Saudi Aramco has seen an increase in attempted cyber attacks since the final quarter of 2019 and has successfully repelled all of them so far, according to a Reuters report, which cited comments from an interview with chief information security officer Khalid al-Harbi.
“Overall there is definitely an increase in the attempts of (cyber) attacks, and we are very successful in preventing these attacks at the earliest stage possible,” Khalid al-Harbi told Reuters in a telephone interview. “The pattern of the (cyber) attacks is cyclical, and we are seeing that the magnitude is increasing, I would suspect that this will continue to be a trend,” he said.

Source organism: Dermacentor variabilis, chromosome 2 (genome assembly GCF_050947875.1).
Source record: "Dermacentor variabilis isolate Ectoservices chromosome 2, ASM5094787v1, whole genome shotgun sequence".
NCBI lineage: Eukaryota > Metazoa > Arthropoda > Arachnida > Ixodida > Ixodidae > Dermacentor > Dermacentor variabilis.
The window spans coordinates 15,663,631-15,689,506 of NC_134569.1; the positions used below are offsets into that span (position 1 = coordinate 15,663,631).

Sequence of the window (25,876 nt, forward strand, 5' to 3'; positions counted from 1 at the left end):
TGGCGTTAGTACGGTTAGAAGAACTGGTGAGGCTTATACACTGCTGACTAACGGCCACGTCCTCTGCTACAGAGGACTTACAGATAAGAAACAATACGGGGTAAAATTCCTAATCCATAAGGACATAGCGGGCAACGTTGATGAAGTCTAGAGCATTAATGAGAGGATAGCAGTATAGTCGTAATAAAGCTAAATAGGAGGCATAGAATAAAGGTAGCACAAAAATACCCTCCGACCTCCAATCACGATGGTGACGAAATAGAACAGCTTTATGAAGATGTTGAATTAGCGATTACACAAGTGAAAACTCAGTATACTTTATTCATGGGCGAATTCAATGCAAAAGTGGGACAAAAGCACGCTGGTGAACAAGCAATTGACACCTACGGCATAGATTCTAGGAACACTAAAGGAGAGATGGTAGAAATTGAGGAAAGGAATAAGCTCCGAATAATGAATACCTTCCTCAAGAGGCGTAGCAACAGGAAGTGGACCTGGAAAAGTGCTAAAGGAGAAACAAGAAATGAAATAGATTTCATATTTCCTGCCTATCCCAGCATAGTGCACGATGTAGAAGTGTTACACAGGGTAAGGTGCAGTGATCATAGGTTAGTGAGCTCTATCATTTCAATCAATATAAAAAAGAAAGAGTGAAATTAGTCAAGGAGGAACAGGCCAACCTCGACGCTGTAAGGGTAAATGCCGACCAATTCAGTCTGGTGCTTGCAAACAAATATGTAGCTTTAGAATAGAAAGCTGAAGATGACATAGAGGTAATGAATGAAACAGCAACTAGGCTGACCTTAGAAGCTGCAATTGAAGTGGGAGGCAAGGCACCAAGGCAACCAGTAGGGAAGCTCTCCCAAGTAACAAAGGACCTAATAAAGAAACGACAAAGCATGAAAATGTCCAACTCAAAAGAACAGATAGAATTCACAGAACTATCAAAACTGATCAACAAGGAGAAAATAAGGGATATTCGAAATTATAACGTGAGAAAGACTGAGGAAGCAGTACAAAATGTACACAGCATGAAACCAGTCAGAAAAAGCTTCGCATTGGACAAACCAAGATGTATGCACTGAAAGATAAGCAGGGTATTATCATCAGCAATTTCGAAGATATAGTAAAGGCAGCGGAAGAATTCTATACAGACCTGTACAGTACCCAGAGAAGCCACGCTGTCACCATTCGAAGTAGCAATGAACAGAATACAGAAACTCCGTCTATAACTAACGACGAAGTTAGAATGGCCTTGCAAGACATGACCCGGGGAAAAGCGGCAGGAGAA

Saudi officials are keeping close tabs on emerging cybersecurity threats that may be emanating from Iran, according to a report last month. Authorities detected a new destructive cyberattack suspected of coming from Iran on Dec. 29, Yahoo News reported.
Iran’s most notorious cyberattack was the Shamoon virus against Saudi Aramco in 2012, which destroyed more than 30,000 of Saudi Aramco’s computers.
Such a cyberattack, if not successfully repelled, could be costly for Aramco. Saudi Aramco “was forced to go offline for months until it could rebuild its IT infrastructure, ultimately costing one of the most valuable companies in the world hundreds of millions of dollars,” According to ReCode.
“To beat a network, we need to be a network,” al-Harbi told Reuters. “Cybersecurity is one of the top corporate risks we address in our enterprise risk management program and is a personal priority for me.”